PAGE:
Michigan got a new Liquor Control Commissioner a few years ago. I don’t know him, but he seems to be doing a lot of things right. Although I still dislike dealing with liquor matters because it’s a morass of absurd restrictions created by special interests and a web of what I call “bureaucratic common law” (rules created by state employees that you can’t find in the statute or regulations, but that nonetheless create real problems for clients and give lawyers ulcers), our new Commissioner seems to be doing his best to reduce the red tape. Plus, the Michigan legislature has over the past ten years implemented a few (though not nearly enough) liquor code amendments that are helping a bit.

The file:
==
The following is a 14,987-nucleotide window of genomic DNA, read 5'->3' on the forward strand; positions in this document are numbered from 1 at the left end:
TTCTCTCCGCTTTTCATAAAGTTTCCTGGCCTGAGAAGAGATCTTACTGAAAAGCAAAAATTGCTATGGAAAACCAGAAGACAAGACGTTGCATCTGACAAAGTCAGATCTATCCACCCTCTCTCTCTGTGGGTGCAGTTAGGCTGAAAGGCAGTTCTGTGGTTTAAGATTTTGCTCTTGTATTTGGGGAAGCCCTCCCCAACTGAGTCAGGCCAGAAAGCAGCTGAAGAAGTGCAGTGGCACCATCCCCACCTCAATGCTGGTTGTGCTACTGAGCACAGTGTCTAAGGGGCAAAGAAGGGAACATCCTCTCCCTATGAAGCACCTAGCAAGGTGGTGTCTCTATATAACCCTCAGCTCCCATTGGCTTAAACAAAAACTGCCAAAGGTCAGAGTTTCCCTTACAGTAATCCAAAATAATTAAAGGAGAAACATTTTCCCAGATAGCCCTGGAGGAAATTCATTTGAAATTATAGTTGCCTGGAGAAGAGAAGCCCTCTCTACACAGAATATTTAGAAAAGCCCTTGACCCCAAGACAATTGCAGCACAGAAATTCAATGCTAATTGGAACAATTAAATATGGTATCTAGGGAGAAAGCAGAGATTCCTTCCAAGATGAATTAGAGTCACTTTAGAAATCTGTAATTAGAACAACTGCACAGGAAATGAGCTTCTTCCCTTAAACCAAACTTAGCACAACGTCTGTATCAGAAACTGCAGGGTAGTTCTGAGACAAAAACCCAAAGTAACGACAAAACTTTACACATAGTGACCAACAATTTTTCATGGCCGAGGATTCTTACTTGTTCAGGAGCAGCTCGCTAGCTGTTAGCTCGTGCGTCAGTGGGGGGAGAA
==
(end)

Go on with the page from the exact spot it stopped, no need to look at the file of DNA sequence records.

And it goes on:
And regardless of how bad things are in Michigan under the 21st Amendment, we’re better off than Pennsylvania. Since I started my once-a-week blogging about alcohol matters, Pennsylvania’s absurd liquor laws have cropped up on my radar screen more than the laws of all other states combined.
The most recent example: Pennsylvania v. 2,447 Bottles of Wine . It seems a man brought 2,447 bottles of fine wine across the state border. He says he bought it for his private collection. The district attorney said he was selling it without a license. They compromised: He was allowed to keep 1,047 bottles for his collection. The authorities now have the other 1,400 bottles, and they’re preparing to destroy them because that’s what the Prohibition-era law requires.
Wine lovers are in arms. They and some legal scholars are insisting the judge read the Prohibition-era statute in light of current conditions.
I disagree. It’s a shame to … Read the rest